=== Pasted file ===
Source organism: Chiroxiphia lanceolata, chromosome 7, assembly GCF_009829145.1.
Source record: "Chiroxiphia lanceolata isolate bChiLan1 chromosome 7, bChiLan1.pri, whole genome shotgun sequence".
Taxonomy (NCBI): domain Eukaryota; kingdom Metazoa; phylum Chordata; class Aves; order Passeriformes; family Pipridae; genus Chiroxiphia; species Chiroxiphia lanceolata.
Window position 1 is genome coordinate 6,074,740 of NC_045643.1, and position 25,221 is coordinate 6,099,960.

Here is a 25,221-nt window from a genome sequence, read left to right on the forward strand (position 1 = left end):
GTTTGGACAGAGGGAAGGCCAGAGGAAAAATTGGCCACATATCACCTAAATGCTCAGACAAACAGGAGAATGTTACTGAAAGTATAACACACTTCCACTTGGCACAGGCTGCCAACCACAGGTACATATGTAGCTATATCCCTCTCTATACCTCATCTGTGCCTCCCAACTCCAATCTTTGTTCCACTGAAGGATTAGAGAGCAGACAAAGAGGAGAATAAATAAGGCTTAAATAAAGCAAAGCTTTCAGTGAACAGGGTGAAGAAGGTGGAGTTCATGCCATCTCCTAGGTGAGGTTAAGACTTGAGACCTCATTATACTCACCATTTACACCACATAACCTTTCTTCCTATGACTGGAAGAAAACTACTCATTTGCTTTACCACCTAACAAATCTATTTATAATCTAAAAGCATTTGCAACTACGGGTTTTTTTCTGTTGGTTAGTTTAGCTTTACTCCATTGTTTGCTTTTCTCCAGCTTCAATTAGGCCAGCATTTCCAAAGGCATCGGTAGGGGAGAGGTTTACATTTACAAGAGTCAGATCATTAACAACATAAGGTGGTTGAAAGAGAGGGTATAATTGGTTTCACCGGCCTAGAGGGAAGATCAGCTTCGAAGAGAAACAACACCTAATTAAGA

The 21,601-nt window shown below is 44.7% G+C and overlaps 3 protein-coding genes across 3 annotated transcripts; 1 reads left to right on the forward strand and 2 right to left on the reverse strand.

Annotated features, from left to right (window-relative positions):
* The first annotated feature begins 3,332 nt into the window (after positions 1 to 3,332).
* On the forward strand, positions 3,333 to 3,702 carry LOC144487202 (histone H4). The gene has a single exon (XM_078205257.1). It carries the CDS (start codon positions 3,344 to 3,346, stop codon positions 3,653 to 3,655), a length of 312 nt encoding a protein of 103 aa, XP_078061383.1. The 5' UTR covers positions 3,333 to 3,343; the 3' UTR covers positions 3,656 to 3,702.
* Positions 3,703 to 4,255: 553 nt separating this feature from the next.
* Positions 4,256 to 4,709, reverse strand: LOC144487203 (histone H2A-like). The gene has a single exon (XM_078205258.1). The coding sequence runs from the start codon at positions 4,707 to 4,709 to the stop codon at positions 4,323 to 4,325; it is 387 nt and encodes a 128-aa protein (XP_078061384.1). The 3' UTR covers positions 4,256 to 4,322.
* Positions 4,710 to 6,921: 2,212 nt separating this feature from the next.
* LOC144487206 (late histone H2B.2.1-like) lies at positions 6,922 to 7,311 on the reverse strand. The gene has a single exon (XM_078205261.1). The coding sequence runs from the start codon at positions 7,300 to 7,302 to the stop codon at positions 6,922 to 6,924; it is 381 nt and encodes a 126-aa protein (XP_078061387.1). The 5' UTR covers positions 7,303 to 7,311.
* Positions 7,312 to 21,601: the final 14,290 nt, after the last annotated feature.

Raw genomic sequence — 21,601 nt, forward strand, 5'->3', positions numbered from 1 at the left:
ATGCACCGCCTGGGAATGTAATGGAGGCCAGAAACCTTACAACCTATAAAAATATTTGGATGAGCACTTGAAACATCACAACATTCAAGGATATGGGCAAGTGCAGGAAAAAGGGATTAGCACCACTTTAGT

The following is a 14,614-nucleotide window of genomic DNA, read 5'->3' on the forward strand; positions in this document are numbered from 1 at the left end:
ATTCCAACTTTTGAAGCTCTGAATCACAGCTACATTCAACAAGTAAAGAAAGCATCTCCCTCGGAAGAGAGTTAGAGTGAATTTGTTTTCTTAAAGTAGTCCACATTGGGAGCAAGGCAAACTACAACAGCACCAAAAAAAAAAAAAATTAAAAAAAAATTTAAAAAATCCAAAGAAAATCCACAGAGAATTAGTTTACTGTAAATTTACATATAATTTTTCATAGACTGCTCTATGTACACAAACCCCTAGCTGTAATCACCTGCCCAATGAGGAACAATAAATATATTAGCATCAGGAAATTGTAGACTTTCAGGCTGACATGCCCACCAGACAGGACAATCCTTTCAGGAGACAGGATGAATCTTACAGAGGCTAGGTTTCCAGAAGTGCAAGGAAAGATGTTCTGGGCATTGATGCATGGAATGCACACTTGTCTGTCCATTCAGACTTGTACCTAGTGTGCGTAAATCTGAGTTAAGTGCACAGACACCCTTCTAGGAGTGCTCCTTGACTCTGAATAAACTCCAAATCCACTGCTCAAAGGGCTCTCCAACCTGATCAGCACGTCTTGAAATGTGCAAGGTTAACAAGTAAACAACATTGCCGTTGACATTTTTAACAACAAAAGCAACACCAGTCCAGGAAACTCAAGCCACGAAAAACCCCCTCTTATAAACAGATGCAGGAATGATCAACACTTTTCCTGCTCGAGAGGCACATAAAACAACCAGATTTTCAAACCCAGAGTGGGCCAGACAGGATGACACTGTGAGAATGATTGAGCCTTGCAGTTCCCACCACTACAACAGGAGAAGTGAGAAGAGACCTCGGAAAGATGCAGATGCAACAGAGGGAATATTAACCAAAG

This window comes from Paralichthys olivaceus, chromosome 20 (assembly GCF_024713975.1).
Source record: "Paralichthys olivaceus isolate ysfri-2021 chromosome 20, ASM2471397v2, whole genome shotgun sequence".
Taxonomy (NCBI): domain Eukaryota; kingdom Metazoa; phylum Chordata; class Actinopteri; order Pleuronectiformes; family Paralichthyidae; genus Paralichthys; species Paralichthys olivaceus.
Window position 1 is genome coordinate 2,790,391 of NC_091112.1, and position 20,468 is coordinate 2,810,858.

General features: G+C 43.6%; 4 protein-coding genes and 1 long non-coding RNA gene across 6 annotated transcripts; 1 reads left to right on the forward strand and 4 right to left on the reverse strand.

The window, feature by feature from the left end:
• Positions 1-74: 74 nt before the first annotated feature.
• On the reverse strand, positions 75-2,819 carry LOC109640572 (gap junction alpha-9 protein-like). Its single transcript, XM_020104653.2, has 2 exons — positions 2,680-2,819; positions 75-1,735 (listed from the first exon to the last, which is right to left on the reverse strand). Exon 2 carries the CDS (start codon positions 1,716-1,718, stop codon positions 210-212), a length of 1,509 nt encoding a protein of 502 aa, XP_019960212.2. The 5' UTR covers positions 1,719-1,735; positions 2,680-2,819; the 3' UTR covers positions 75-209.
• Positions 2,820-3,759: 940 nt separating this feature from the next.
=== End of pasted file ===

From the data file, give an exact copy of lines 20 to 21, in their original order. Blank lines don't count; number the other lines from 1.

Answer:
This window comes from Paralichthys olivaceus, chromosome 20 (assembly GCF_024713975.1).
Source record: "Paralichthys olivaceus isolate ysfri-2021 chromosome 20, ASM2471397v2, whole genome shotgun sequence".